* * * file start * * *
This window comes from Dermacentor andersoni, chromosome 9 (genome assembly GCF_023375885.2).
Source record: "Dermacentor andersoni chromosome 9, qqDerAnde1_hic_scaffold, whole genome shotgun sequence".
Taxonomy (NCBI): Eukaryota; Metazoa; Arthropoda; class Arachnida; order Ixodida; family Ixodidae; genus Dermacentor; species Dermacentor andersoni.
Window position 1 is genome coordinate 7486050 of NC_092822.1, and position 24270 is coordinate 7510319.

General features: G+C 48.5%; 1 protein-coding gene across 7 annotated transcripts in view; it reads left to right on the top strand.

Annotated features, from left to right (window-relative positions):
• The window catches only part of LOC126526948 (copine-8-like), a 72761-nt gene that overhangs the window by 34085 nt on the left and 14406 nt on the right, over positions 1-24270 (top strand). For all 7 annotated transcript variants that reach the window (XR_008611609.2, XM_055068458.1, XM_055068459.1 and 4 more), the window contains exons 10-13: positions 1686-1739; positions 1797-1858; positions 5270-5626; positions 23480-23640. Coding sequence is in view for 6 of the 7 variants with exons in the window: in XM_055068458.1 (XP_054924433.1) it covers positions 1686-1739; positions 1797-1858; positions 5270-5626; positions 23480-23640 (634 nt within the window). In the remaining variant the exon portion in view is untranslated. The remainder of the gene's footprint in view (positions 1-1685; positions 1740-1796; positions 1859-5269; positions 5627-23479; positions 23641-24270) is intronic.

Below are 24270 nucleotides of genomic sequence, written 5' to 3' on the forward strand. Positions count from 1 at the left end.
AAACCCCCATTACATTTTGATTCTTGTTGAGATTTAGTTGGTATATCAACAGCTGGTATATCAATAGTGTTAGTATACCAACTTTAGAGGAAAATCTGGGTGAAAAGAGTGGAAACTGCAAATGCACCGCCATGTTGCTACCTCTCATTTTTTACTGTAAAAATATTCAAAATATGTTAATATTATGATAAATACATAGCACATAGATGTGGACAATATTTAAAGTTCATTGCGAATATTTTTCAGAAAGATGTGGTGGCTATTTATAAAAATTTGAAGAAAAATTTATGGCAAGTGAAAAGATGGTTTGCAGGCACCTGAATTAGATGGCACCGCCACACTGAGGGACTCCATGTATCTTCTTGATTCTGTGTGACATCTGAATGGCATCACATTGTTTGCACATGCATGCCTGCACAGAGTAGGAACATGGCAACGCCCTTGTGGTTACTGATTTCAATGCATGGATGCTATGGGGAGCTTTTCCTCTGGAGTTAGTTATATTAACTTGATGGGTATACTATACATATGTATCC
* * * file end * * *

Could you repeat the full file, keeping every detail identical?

This window comes from Dermacentor andersoni, chromosome 9 (genome assembly GCF_023375885.2).
Source record: "Dermacentor andersoni chromosome 9, qqDerAnde1_hic_scaffold, whole genome shotgun sequence".
Taxonomy (NCBI): Eukaryota; Metazoa; Arthropoda; class Arachnida; order Ixodida; family Ixodidae; genus Dermacentor; species Dermacentor andersoni.
Window position 1 is genome coordinate 7486050 of NC_092822.1, and position 24270 is coordinate 7510319.

General features: G+C 48.5%; 1 protein-coding gene across 7 annotated transcripts in view; it reads left to right on the top strand.

Annotated features, from left to right (window-relative positions):
• The window catches only part of LOC126526948 (copine-8-like), a 72761-nt gene that overhangs the window by 34085 nt on the left and 14406 nt on the right, over positions 1-24270 (top strand). For all 7 annotated transcript variants that reach the window (XR_008611609.2, XM_055068458.1, XM_055068459.1 and 4 more), the window contains exons 10-13: positions 1686-1739; positions 1797-1858; positions 5270-5626; positions 23480-23640. Coding sequence is in view for 6 of the 7 variants with exons in the window: in XM_055068458.1 (XP_054924433.1) it covers positions 1686-1739; positions 1797-1858; positions 5270-5626; positions 23480-23640 (634 nt within the window). In the remaining variant the exon portion in view is untranslated. The remainder of the gene's footprint in view (positions 1-1685; positions 1740-1796; positions 1859-5269; positions 5627-23479; positions 23641-24270) is intronic.

Below are 24270 nucleotides of genomic sequence, written 5' to 3' on the forward strand. Positions count from 1 at the left end.
AAACCCCCATTACATTTTGATTCTTGTTGAGATTTAGTTGGTATATCAACAGCTGGTATATCAATAGTGTTAGTATACCAACTTTAGAGGAAAATCTGGGTGAAAAGAGTGGAAACTGCAAATGCACCGCCATGTTGCTACCTCTCATTTTTTACTGTAAAAATATTCAAAATATGTTAATATTATGATAAATACATAGCACATAGATGTGGACAATATTTAAAGTTCATTGCGAATATTTTTCAGAAAGATGTGGTGGCTATTTATAAAAATTTGAAGAAAAATTTATGGCAAGTGAAAAGATGGTTTGCAGGCACCTGAATTAGATGGCACCGCCACACTGAGGGACTCCATGTATCTTCTTGATTCTGTGTGACATCTGAATGGCATCACATTGTTTGCACATGCATGCCTGCACAGAGTAGGAACATGGCAACGCCCTTGTGGTTACTGATTTCAATGCATGGATGCTATGGGGAGCTTTTCCTCTGGAGTTAGTTATATTAACTTGATGGGTATACTATACATATGTATCC